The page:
In 1976, the SCO was given the sole responsibility of managing telecommunication in Gilgit-Baltistan and Azad Kashmir. The very same year, the T&T department was transformed into the Pakistan Telecom Corporation (PTC). The new PTC now had four departments: Pakistan Telecommunication Authority (PTA), Frequency Allocation Board (FAB), National Telecom Corporation (NTC) (for government departments, the folks who run the “92” numbers) and PTCL – a public limited company for retail customers.
By the late eighties, the SCO continued to dominate the market in Azad Kashmir and Gilgit-Baltistan. By this time the government had decided to level the playing field and allowed private telecommunication companies to operate in the area, but the SCO still remained the biggest telecom operator in Gilgit-Baltistan and Azad Kashmir, and its authority was preserved through Section 40 of the 1996 Pakistan Telecommunication (Re-Organization) Act, initially promulgated through the 1994 Pakistan Telecommunication Ordinance.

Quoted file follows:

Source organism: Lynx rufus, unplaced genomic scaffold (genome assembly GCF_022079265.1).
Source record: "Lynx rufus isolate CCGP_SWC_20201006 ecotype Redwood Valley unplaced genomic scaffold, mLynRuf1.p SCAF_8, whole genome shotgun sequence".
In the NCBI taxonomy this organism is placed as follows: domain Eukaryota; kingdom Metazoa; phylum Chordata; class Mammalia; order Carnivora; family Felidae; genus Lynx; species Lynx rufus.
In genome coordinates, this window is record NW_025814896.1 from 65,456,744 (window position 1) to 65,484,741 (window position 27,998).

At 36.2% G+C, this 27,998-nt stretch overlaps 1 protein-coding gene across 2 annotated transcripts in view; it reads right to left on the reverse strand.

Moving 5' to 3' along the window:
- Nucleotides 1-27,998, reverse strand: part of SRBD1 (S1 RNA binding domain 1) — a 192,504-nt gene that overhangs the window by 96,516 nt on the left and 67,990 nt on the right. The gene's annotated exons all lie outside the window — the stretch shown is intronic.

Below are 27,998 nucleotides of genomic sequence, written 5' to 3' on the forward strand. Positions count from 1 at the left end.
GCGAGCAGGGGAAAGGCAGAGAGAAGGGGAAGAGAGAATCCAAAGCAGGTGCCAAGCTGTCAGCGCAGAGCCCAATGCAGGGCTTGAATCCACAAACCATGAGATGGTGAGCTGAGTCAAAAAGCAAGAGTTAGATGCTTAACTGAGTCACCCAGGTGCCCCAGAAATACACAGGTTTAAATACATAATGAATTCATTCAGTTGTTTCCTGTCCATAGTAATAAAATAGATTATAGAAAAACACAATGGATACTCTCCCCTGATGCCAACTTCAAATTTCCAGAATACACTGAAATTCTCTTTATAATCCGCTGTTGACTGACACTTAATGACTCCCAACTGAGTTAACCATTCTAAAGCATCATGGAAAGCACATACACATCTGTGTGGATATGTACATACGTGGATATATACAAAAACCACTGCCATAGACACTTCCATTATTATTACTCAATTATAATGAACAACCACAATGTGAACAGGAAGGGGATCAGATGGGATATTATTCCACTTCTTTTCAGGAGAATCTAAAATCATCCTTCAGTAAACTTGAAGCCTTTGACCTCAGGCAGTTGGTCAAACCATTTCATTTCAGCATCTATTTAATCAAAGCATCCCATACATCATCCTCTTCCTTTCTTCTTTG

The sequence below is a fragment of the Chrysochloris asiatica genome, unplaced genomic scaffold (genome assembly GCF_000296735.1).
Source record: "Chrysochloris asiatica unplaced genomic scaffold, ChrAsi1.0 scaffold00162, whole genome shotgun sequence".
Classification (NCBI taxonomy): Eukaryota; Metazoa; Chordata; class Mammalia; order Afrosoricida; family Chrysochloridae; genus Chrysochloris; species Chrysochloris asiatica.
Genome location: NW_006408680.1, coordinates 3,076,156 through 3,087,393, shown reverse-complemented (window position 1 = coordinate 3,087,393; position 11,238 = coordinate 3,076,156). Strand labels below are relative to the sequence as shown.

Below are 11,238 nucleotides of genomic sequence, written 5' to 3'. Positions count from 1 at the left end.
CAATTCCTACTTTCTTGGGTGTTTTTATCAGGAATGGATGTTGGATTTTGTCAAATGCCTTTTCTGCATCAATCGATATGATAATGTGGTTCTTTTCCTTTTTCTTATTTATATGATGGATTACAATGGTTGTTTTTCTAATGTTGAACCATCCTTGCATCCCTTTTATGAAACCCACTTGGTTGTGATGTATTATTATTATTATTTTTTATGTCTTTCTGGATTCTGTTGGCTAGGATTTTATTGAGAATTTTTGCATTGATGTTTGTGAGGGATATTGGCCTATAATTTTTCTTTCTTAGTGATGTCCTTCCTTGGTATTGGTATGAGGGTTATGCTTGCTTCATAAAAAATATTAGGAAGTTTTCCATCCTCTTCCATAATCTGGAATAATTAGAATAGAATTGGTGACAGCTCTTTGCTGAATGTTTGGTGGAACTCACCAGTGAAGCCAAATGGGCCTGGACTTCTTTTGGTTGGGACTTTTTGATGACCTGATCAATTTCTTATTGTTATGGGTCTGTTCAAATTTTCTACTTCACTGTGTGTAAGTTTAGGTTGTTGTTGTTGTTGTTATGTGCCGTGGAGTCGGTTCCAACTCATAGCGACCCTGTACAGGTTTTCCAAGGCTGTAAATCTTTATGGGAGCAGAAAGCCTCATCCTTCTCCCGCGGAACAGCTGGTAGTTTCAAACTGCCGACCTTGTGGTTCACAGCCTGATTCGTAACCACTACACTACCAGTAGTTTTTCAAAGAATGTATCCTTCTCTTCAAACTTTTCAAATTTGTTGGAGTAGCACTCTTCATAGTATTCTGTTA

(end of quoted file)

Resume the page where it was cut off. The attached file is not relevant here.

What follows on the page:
But then the first revolution took place: mobile services. During the early 1990s, InstaPhone and Paktel pioneered mobile telecommunication services in Pakistan, and were later joined by Mobilink in 1998. All three companies began AMPS (Advanced Mobile Phone System) services before moving on to Global System for Mobile Communications (GSM) services in the early 2000s.
Ufone entered the mobile services market in 2001, which until now was heavily regulated and offered expensive rates to consumers. In January 2004, the Ministry of Information Technology announced a new ‘Mobile Cellular Policy’, deregulating the market and encouraging private investment in the cellular mobile sector.